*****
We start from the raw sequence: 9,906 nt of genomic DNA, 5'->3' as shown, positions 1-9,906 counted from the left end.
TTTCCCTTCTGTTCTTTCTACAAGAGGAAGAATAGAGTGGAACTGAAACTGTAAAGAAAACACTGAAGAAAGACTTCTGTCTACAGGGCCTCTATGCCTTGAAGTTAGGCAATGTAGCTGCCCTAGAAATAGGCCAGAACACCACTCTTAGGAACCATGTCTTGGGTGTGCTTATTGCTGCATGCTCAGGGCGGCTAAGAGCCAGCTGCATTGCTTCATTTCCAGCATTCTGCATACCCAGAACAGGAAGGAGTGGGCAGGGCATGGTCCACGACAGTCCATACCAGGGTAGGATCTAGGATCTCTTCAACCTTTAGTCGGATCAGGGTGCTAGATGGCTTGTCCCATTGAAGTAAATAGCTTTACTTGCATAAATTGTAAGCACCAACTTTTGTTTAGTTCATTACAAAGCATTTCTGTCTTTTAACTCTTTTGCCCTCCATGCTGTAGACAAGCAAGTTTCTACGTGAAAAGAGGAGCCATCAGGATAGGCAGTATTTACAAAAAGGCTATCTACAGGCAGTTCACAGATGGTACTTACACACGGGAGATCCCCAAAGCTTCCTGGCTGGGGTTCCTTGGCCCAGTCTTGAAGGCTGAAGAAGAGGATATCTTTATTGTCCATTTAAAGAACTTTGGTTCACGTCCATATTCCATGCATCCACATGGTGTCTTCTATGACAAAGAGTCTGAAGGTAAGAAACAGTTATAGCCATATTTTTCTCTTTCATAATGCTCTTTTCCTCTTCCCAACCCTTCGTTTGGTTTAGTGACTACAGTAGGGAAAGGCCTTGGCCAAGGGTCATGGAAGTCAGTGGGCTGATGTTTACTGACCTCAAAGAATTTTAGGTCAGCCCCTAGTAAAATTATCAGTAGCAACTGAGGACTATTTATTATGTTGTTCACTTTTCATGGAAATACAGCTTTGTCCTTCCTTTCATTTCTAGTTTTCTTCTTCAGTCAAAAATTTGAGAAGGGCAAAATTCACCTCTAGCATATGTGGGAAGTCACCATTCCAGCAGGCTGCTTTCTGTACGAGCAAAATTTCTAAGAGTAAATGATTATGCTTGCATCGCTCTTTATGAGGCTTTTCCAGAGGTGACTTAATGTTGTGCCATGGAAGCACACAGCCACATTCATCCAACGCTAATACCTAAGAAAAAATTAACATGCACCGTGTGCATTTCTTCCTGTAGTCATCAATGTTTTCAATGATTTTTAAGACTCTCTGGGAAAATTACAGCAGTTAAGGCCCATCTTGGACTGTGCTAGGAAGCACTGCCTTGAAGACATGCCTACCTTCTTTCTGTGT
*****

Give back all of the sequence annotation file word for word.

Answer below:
We start from the raw sequence: 9,906 nt of genomic DNA, 5'->3' as shown, positions 1-9,906 counted from the left end.
TTTCCCTTCTGTTCTTTCTACAAGAGGAAGAATAGAGTGGAACTGAAACTGTAAAGAAAACACTGAAGAAAGACTTCTGTCTACAGGGCCTCTATGCCTTGAAGTTAGGCAATGTAGCTGCCCTAGAAATAGGCCAGAACACCACTCTTAGGAACCATGTCTTGGGTGTGCTTATTGCTGCATGCTCAGGGCGGCTAAGAGCCAGCTGCATTGCTTCATTTCCAGCATTCTGCATACCCAGAACAGGAAGGAGTGGGCAGGGCATGGTCCACGACAGTCCATACCAGGGTAGGATCTAGGATCTCTTCAACCTTTAGTCGGATCAGGGTGCTAGATGGCTTGTCCCATTGAAGTAAATAGCTTTACTTGCATAAATTGTAAGCACCAACTTTTGTTTAGTTCATTACAAAGCATTTCTGTCTTTTAACTCTTTTGCCCTCCATGCTGTAGACAAGCAAGTTTCTACGTGAAAAGAGGAGCCATCAGGATAGGCAGTATTTACAAAAAGGCTATCTACAGGCAGTTCACAGATGGTACTTACACACGGGAGATCCCCAAAGCTTCCTGGCTGGGGTTCCTTGGCCCAGTCTTGAAGGCTGAAGAAGAGGATATCTTTATTGTCCATTTAAAGAACTTTGGTTCACGTCCATATTCCATGCATCCACATGGTGTCTTCTATGACAAAGAGTCTGAAGGTAAGAAACAGTTATAGCCATATTTTTCTCTTTCATAATGCTCTTTTCCTCTTCCCAACCCTTCGTTTGGTTTAGTGACTACAGTAGGGAAAGGCCTTGGCCAAGGGTCATGGAAGTCAGTGGGCTGATGTTTACTGACCTCAAAGAATTTTAGGTCAGCCCCTAGTAAAATTATCAGTAGCAACTGAGGACTATTTATTATGTTGTTCACTTTTCATGGAAATACAGCTTTGTCCTTCCTTTCATTTCTAGTTTTCTTCTTCAGTCAAAAATTTGAGAAGGGCAAAATTCACCTCTAGCATATGTGGGAAGTCACCATTCCAGCAGGCTGCTTTCTGTACGAGCAAAATTTCTAAGAGTAAATGATTATGCTTGCATCGCTCTTTATGAGGCTTTTCCAGAGGTGACTTAATGTTGTGCCATGGAAGCACACAGCCACATTCATCCAACGCTAATACCTAAGAAAAAATTAACATGCACCGTGTGCATTTCTTCCTGTAGTCATCAATGTTTTCAATGATTTTTAAGACTCTCTGGGAAAATTACAGCAGTTAAGGCCCATCTTGGACTGTGCTAGGAAGCACTGCCTTGAAGACATGCCTACCTTCTTTCTGTGT